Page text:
A team of scientists at the University of Utah has proposed that the unusual pattern of genetic diseases seen among Jews of central or northern European origin, or Ashkenazim, is the result of natural selection for enhanced intellectual ability.
…the Utah researchers argue, evolution has had to counter a sudden threat by favoring any mutation that protected against it, whatever the side effects. Ashkenazic diseases like Tay-Sachs, they say, are a side effect of genes that promote intelligence.
…Ashkenazi Jews occupied a different social niche from their European hosts, and that is where any selective effect must have operated, the Utah researchers say. From A.D. 800, when the Ashkenazi presence in Europe is first recorded, to about 1700, Ashkenazi Jews held a restricted range of occupations, which required considerable intellectual acumen. In France, most were moneylenders by A.D. 1100. Expelled from France in 1394, and from parts of Germany in the 15th century, they moved eastward and were employed by Polish rulers first as moneylenders and then as agents who paid a large tax to a noble and then tried to collect the amount, at a profit, from the peasantry. After 1700, the occupational restrictions on Jews were eased.
As to how the disease mutations might affect intelligence, the Utah researchers cite evidence that the sphingolipid disorders promote the growth and interconnection of brain cells. Mutations in the DNA repair genes, involved in second cluster of Ashkenazic diseases, may also unleash growth of neurons.
In describing what they see as the result of the Ashkenazic mutations, the researchers cite the fact that Ashkenazi Jews make up 3 percent of the American population but won 27 percent of its Nobel prizes, and account for more than half of world chess champions. They say that the reason for this unusual record may be that differences in Ashkenazic and northern European I.Q. are not large at the average, where most people fall, but become more noticeable at the extremes; for people with an I.Q. over 140, the proportion is 4 per 1,000 among northern Europeans but 23 per 1,000 with Ashkenazim.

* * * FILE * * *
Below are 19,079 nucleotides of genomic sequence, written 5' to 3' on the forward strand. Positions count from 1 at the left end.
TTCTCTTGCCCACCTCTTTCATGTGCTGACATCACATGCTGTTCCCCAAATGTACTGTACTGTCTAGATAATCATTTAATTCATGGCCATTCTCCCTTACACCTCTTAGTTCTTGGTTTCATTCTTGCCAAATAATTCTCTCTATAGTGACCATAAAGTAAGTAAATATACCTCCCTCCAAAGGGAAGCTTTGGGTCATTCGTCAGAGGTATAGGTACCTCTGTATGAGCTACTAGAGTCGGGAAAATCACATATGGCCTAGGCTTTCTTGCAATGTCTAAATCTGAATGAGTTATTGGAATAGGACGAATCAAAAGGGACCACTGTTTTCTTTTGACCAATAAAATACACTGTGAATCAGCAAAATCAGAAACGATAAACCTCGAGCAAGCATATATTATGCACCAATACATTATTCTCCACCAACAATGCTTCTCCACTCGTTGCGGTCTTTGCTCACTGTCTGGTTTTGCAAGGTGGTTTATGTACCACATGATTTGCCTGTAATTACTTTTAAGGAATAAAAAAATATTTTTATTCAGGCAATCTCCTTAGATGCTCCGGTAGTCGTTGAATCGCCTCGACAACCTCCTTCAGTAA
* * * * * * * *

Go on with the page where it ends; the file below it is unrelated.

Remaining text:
When I was pregnant with my second (my son), I had a really mean OBGYN who worked in the same office as my main OBGYN. The mean one sat me down in his office and told me that my son would probably have Tay-Sachs because of my Jewish (Ashkenazic) blood. My family history made it so that my son was incredibly likely to suffer from Tay-Sachs, and this doctor told me that I was a horrible mother who was risking my child’s life when I refused to take the genetic test during my pregnancy. I told him that it didn’t matter because I would have my child no matter what happened.
Now why wasn’t that doctor telling me that my son was way more likely to become a Nobel Prize winner or a genius? 😛 That would’ve been a much more pleasant conversation.
And hey, doesn’t this tie in nicely with my post about IQ and breastfeeding? No wonder I’m a breastfeeder! Its all about the Ashkenazic blood, baby! LOL.